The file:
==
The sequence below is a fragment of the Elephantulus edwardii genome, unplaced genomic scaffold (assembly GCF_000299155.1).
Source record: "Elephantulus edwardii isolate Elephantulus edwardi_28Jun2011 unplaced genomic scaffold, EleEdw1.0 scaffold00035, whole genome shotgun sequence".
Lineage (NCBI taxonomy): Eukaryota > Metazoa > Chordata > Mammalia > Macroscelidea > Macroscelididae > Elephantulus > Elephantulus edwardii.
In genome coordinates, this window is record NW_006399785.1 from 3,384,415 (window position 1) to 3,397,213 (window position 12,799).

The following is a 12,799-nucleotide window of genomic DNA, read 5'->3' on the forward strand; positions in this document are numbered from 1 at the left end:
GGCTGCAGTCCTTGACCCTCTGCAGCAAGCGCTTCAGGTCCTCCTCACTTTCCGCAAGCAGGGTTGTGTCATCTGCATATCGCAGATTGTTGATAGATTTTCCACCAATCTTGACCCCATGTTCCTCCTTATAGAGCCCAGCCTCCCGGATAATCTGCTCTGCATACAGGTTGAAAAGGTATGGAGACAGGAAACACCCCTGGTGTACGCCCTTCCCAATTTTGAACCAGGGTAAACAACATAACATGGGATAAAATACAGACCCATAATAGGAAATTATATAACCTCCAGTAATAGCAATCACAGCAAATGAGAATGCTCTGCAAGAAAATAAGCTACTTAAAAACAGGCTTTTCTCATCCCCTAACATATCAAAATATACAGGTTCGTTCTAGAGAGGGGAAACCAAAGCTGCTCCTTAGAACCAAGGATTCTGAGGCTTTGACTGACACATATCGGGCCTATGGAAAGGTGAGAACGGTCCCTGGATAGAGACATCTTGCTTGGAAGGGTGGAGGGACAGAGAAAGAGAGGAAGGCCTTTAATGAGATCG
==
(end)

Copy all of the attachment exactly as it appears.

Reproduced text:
The sequence below is a fragment of the Elephantulus edwardii genome, unplaced genomic scaffold (assembly GCF_000299155.1).
Source record: "Elephantulus edwardii isolate Elephantulus edwardi_28Jun2011 unplaced genomic scaffold, EleEdw1.0 scaffold00035, whole genome shotgun sequence".
Lineage (NCBI taxonomy): Eukaryota > Metazoa > Chordata > Mammalia > Macroscelidea > Macroscelididae > Elephantulus > Elephantulus edwardii.
In genome coordinates, this window is record NW_006399785.1 from 3,384,415 (window position 1) to 3,397,213 (window position 12,799).

The following is a 12,799-nucleotide window of genomic DNA, read 5'->3' on the forward strand; positions in this document are numbered from 1 at the left end:
GGCTGCAGTCCTTGACCCTCTGCAGCAAGCGCTTCAGGTCCTCCTCACTTTCCGCAAGCAGGGTTGTGTCATCTGCATATCGCAGATTGTTGATAGATTTTCCACCAATCTTGACCCCATGTTCCTCCTTATAGAGCCCAGCCTCCCGGATAATCTGCTCTGCATACAGGTTGAAAAGGTATGGAGACAGGAAACACCCCTGGTGTACGCCCTTCCCAATTTTGAACCAGGGTAAACAACATAACATGGGATAAAATACAGACCCATAATAGGAAATTATATAACCTCCAGTAATAGCAATCACAGCAAATGAGAATGCTCTGCAAGAAAATAAGCTACTTAAAAACAGGCTTTTCTCATCCCCTAACATATCAAAATATACAGGTTCGTTCTAGAGAGGGGAAACCAAAGCTGCTCCTTAGAACCAAGGATTCTGAGGCTTTGACTGACACATATCGGGCCTATGGAAAGGTGAGAACGGTCCCTGGATAGAGACATCTTGCTTGGAAGGGTGGAGGGACAGAGAAAGAGAGGAAGGCCTTTAATGAGATCG